This makes for an exciting meeting, looking at the variety of fabrics the members of the group have chosen and gaining experience through others' experiments with our (for many of us) newly acquired applique skills. Some folks are doing hand stitched, needle turn applique while others are using various machine techniques. I'm a member of Team Machine for this one because I really want to finish this project in a timely manner.
The pattern we are using is Las Cruces, by J. Michelle Watts. It's definitely a Southwest style quilt, don't you think? You can find more of her patterns here.
Since Ann was allowing us to choose our own fabric, I decided to get all artsy, so the fabric for each cross (Las Cruces means The Crosses) will represent either a woman I have known and loved, or a group of women in general. It's kind of like Judy Chicago's The Dinner Party, an art installation from the 1970's which is my inspiration for this project, but on a simpler scale. Much simpler.
So I wanted to show my process for making one of the blocks, minus the borders, which I haven't done yet, probably because it won't be as interesting as the crosses themselves.
I'm fusing my fabric to a base square, then using a machine to applique around the edges. I decided not to turn the fabric under before appliqueeing because it's going to be a wall hanging and not washed much.
Below is one of the cross patterns, which I will trace onto Steam a Seam 2, using an old lightbox Tom had for looking at his slides. You can also trace by using a window or laying the Steam a Seam or your fave fusible over the pattern and hoping the lines show through.
Here is the traced pattern on the Steam a Seam. Notice that I have traced on the smooth side of the paper that is rough on its back side. You can see the bumpy texture on the paper if you look closely. I bought a lot of this fusible because it's part of the game to make mistakes, trace on the wrong side, etc.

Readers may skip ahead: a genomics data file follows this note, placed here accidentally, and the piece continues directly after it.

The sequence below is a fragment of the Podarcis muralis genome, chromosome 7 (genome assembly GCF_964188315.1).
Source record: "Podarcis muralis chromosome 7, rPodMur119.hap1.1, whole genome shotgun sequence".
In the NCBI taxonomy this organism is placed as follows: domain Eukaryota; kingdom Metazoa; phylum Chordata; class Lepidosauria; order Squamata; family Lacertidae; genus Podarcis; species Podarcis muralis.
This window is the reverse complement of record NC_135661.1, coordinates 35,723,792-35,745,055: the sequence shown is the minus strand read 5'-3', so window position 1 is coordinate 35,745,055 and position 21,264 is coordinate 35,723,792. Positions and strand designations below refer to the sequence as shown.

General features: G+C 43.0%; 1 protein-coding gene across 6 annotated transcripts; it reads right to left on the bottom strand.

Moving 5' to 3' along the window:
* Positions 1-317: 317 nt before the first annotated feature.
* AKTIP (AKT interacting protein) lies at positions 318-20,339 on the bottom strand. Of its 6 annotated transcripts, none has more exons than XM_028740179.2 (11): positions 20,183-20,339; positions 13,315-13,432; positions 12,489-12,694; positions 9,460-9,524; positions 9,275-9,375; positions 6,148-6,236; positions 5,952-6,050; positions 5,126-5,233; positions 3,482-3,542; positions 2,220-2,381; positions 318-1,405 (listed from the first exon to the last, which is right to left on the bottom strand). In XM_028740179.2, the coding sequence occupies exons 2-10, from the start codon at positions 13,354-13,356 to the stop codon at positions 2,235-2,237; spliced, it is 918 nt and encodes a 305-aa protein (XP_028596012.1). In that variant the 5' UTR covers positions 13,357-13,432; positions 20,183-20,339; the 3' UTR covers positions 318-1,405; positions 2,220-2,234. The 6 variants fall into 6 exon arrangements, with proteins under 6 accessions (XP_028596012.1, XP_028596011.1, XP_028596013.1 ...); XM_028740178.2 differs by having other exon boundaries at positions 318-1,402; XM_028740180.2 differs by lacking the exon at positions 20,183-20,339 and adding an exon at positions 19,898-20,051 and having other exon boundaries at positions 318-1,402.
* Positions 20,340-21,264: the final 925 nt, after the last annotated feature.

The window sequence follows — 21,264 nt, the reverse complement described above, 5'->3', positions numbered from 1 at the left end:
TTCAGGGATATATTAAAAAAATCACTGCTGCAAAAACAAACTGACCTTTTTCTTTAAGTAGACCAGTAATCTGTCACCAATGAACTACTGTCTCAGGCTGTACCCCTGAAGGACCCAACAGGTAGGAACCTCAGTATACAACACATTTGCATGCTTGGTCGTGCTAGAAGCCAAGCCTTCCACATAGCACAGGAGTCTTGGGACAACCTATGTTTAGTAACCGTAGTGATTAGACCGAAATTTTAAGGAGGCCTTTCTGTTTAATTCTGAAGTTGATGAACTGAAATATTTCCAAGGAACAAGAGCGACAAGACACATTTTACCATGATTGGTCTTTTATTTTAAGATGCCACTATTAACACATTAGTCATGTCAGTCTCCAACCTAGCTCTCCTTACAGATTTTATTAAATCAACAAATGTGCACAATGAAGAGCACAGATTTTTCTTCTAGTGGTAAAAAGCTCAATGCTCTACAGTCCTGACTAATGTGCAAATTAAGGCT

|My thumb is on the rough, kind of sticky side of the paper|
After tracing each of the design's components, it's time to iron the fusible to the wrong side of your fabric. You are fusing to the wrong side because essentially you are transferring the sticky stuff to your fabric, which you will later iron onto your base fabric. Notice I haven't trimmed exactly on the lines because it's easier to do that after fusing.
So the next photo shows me cutting on the lines. For this pattern, I used a little rotary cutter to cut the straight lines and scissors for anything else. I had to throw the first piece away because I
It's time to stitch your design piece to the base square of fabric. I decided to use raw edge applique, stitching around each piece using whatever you call this stitch: buttonhole, blanket stitch, whatever you call it. On my Bernina 440 it's stitch number 45.
Like everything, there's a learning curve involved. It's always a good idea to practice on a few test pieces before jumping right in. Some quilters like to use a fabric or paper stabilizer underneath. I am not using one because everything seems to be stitching smoothly...well, kind of. Below, note a couple missed stitches on the blue one. I'll go back and fix that later....or maybe not. I did the turquoise layer first, then the fuschia, with the gold on top. The thread is Ricky Tims artist thread by Superior and the fabrics are Laurel Burch basics.
And here is the block minus the border. This block is to honor the ladies in Taos who work in galleries, not for the money, but for their sheer love of art. I haven't given anything a final pressing, yet. That's for later.
Now don't look too closely or call The Quilt Police, those tut-tut-ers who want to ruin our fun because this is not exactly centered on the square. It's good enough, and that's what counts.
I hope this tutorial has helped you a bit. It was fun, and now, on to Taos for shopping and lunch!